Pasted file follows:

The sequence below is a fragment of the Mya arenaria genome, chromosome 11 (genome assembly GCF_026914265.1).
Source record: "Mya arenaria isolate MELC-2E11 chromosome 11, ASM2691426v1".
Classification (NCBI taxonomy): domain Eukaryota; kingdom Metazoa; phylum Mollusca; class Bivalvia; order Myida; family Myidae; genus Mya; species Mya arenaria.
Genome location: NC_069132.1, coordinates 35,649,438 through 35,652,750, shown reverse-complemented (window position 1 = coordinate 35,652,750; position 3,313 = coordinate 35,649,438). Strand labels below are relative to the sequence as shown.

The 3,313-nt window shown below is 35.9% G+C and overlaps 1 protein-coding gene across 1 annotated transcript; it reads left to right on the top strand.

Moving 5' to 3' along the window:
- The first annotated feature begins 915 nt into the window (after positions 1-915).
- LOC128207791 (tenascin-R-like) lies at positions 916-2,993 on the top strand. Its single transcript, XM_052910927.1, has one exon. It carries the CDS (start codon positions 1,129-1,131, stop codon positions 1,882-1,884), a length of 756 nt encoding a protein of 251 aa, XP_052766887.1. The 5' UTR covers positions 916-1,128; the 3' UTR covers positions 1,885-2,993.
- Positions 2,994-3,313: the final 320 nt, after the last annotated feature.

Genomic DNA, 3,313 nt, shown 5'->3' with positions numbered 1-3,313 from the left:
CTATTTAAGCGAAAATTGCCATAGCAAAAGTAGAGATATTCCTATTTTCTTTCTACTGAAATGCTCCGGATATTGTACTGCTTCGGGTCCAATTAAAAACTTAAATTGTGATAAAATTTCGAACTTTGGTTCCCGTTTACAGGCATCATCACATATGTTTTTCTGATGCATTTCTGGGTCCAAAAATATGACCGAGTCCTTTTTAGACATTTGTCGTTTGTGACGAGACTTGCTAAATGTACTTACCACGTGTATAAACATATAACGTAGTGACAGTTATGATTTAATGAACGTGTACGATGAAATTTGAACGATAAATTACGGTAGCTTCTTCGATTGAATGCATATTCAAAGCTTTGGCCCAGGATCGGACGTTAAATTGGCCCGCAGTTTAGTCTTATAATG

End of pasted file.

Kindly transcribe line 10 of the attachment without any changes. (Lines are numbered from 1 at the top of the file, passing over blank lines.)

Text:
Genomic DNA, 3,313 nt, shown 5'->3' with positions numbered 1-3,313 from the left: